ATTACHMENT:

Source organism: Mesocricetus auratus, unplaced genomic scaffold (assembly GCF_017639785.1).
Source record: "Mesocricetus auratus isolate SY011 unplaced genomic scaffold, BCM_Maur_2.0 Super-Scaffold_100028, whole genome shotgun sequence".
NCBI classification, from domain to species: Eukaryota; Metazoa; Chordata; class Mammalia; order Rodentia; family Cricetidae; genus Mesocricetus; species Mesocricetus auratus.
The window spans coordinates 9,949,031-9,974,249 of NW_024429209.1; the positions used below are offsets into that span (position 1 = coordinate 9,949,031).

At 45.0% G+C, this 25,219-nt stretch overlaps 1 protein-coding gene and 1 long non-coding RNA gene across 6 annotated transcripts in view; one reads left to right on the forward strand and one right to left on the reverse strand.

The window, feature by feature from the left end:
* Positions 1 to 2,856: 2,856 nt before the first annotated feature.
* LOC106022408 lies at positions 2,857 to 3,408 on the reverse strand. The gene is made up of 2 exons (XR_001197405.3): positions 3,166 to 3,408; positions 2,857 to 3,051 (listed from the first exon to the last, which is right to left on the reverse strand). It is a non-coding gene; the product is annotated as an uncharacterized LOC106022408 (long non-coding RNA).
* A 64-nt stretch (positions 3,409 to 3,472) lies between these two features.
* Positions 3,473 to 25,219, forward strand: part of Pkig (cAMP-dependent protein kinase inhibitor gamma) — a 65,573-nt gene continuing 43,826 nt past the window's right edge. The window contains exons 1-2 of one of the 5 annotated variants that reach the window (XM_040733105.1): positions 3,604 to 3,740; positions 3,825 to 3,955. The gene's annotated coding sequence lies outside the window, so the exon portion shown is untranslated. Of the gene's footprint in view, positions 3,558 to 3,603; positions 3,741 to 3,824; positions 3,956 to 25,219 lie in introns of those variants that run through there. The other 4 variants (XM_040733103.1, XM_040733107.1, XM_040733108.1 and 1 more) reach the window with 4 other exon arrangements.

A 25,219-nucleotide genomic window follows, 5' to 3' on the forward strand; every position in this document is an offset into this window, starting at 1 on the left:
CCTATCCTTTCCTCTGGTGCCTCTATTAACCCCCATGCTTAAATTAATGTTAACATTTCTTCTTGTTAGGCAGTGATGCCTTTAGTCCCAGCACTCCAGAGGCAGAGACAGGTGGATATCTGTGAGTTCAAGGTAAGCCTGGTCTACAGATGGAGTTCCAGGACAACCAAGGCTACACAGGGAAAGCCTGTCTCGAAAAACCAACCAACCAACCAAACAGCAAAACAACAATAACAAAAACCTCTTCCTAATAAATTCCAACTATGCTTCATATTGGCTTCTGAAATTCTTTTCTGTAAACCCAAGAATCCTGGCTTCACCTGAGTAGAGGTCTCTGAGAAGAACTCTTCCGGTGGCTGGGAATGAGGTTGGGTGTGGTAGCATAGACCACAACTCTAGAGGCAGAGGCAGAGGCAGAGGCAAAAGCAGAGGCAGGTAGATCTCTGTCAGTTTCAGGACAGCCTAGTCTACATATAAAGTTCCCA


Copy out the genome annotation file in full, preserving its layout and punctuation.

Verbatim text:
Source organism: Mesocricetus auratus, unplaced genomic scaffold (assembly GCF_017639785.1).
Source record: "Mesocricetus auratus isolate SY011 unplaced genomic scaffold, BCM_Maur_2.0 Super-Scaffold_100028, whole genome shotgun sequence".
NCBI classification, from domain to species: Eukaryota; Metazoa; Chordata; class Mammalia; order Rodentia; family Cricetidae; genus Mesocricetus; species Mesocricetus auratus.
The window spans coordinates 9,949,031-9,974,249 of NW_024429209.1; the positions used below are offsets into that span (position 1 = coordinate 9,949,031).

At 45.0% G+C, this 25,219-nt stretch overlaps 1 protein-coding gene and 1 long non-coding RNA gene across 6 annotated transcripts in view; one reads left to right on the forward strand and one right to left on the reverse strand.

The window, feature by feature from the left end:
* Positions 1 to 2,856: 2,856 nt before the first annotated feature.
* LOC106022408 lies at positions 2,857 to 3,408 on the reverse strand. The gene is made up of 2 exons (XR_001197405.3): positions 3,166 to 3,408; positions 2,857 to 3,051 (listed from the first exon to the last, which is right to left on the reverse strand). It is a non-coding gene; the product is annotated as an uncharacterized LOC106022408 (long non-coding RNA).
* A 64-nt stretch (positions 3,409 to 3,472) lies between these two features.
* Positions 3,473 to 25,219, forward strand: part of Pkig (cAMP-dependent protein kinase inhibitor gamma) — a 65,573-nt gene continuing 43,826 nt past the window's right edge. The window contains exons 1-2 of one of the 5 annotated variants that reach the window (XM_040733105.1): positions 3,604 to 3,740; positions 3,825 to 3,955. The gene's annotated coding sequence lies outside the window, so the exon portion shown is untranslated. Of the gene's footprint in view, positions 3,558 to 3,603; positions 3,741 to 3,824; positions 3,956 to 25,219 lie in introns of those variants that run through there. The other 4 variants (XM_040733103.1, XM_040733107.1, XM_040733108.1 and 1 more) reach the window with 4 other exon arrangements.

A 25,219-nucleotide genomic window follows, 5' to 3' on the forward strand; every position in this document is an offset into this window, starting at 1 on the left:
CCTATCCTTTCCTCTGGTGCCTCTATTAACCCCCATGCTTAAATTAATGTTAACATTTCTTCTTGTTAGGCAGTGATGCCTTTAGTCCCAGCACTCCAGAGGCAGAGACAGGTGGATATCTGTGAGTTCAAGGTAAGCCTGGTCTACAGATGGAGTTCCAGGACAACCAAGGCTACACAGGGAAAGCCTGTCTCGAAAAACCAACCAACCAACCAAACAGCAAAACAACAATAACAAAAACCTCTTCCTAATAAATTCCAACTATGCTTCATATTGGCTTCTGAAATTCTTTTCTGTAAACCCAAGAATCCTGGCTTCACCTGAGTAGAGGTCTCTGAGAAGAACTCTTCCGGTGGCTGGGAATGAGGTTGGGTGTGGTAGCATAGACCACAACTCTAGAGGCAGAGGCAGAGGCAGAGGCAAAAGCAGAGGCAGGTAGATCTCTGTCAGTTTCAGGACAGCCTAGTCTACATATAAAGTTCCCA